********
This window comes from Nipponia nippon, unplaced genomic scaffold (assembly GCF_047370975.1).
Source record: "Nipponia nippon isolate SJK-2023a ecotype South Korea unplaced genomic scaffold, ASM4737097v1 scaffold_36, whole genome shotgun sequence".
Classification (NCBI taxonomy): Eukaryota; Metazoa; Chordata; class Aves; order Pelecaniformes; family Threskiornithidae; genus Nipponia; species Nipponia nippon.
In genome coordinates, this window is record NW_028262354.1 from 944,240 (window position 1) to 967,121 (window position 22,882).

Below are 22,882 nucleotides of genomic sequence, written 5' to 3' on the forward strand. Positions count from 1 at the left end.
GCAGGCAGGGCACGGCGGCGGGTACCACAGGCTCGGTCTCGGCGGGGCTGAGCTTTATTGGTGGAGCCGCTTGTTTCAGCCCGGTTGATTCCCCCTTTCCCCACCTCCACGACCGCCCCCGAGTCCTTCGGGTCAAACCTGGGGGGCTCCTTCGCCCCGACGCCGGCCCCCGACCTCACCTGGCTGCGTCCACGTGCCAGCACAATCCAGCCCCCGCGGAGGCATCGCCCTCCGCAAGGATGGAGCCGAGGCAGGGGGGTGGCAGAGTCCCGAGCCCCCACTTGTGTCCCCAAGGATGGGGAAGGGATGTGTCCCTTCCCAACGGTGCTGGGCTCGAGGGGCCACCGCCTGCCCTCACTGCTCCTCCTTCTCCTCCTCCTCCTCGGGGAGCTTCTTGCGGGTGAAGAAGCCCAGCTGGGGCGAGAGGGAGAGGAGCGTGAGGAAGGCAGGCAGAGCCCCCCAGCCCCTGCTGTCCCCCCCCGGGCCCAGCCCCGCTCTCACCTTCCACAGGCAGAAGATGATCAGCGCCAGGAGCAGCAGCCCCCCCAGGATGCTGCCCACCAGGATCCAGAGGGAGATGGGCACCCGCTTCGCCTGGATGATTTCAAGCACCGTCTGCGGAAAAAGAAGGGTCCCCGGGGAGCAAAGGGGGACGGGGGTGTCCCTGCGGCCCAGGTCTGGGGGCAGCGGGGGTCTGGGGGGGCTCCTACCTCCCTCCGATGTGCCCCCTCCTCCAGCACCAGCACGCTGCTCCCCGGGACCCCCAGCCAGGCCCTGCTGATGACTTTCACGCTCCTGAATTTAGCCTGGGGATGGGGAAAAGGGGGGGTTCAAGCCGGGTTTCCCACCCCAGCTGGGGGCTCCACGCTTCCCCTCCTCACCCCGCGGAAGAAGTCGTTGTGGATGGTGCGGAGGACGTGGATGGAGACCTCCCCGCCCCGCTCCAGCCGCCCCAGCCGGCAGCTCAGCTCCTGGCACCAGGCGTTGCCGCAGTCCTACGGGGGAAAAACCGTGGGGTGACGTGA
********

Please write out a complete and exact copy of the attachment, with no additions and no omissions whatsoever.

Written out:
This window comes from Nipponia nippon, unplaced genomic scaffold (assembly GCF_047370975.1).
Source record: "Nipponia nippon isolate SJK-2023a ecotype South Korea unplaced genomic scaffold, ASM4737097v1 scaffold_36, whole genome shotgun sequence".
Classification (NCBI taxonomy): Eukaryota; Metazoa; Chordata; class Aves; order Pelecaniformes; family Threskiornithidae; genus Nipponia; species Nipponia nippon.
In genome coordinates, this window is record NW_028262354.1 from 944,240 (window position 1) to 967,121 (window position 22,882).

Below are 22,882 nucleotides of genomic sequence, written 5' to 3' on the forward strand. Positions count from 1 at the left end.
GCAGGCAGGGCACGGCGGCGGGTACCACAGGCTCGGTCTCGGCGGGGCTGAGCTTTATTGGTGGAGCCGCTTGTTTCAGCCCGGTTGATTCCCCCTTTCCCCACCTCCACGACCGCCCCCGAGTCCTTCGGGTCAAACCTGGGGGGCTCCTTCGCCCCGACGCCGGCCCCCGACCTCACCTGGCTGCGTCCACGTGCCAGCACAATCCAGCCCCCGCGGAGGCATCGCCCTCCGCAAGGATGGAGCCGAGGCAGGGGGGTGGCAGAGTCCCGAGCCCCCACTTGTGTCCCCAAGGATGGGGAAGGGATGTGTCCCTTCCCAACGGTGCTGGGCTCGAGGGGCCACCGCCTGCCCTCACTGCTCCTCCTTCTCCTCCTCCTCCTCGGGGAGCTTCTTGCGGGTGAAGAAGCCCAGCTGGGGCGAGAGGGAGAGGAGCGTGAGGAAGGCAGGCAGAGCCCCCCAGCCCCTGCTGTCCCCCCCCGGGCCCAGCCCCGCTCTCACCTTCCACAGGCAGAAGATGATCAGCGCCAGGAGCAGCAGCCCCCCCAGGATGCTGCCCACCAGGATCCAGAGGGAGATGGGCACCCGCTTCGCCTGGATGATTTCAAGCACCGTCTGCGGAAAAAGAAGGGTCCCCGGGGAGCAAAGGGGGACGGGGGTGTCCCTGCGGCCCAGGTCTGGGGGCAGCGGGGGTCTGGGGGGGCTCCTACCTCCCTCCGATGTGCCCCCTCCTCCAGCACCAGCACGCTGCTCCCCGGGACCCCCAGCCAGGCCCTGCTGATGACTTTCACGCTCCTGAATTTAGCCTGGGGATGGGGAAAAGGGGGGGTTCAAGCCGGGTTTCCCACCCCAGCTGGGGGCTCCACGCTTCCCCTCCTCACCCCGCGGAAGAAGTCGTTGTGGATGGTGCGGAGGACGTGGATGGAGACCTCCCCGCCCCGCTCCAGCCGCCCCAGCCGGCAGCTCAGCTCCTGGCACCAGGCGTTGCCGCAGTCCTACGGGGGAAAAACCGTGGGGTGACGTGA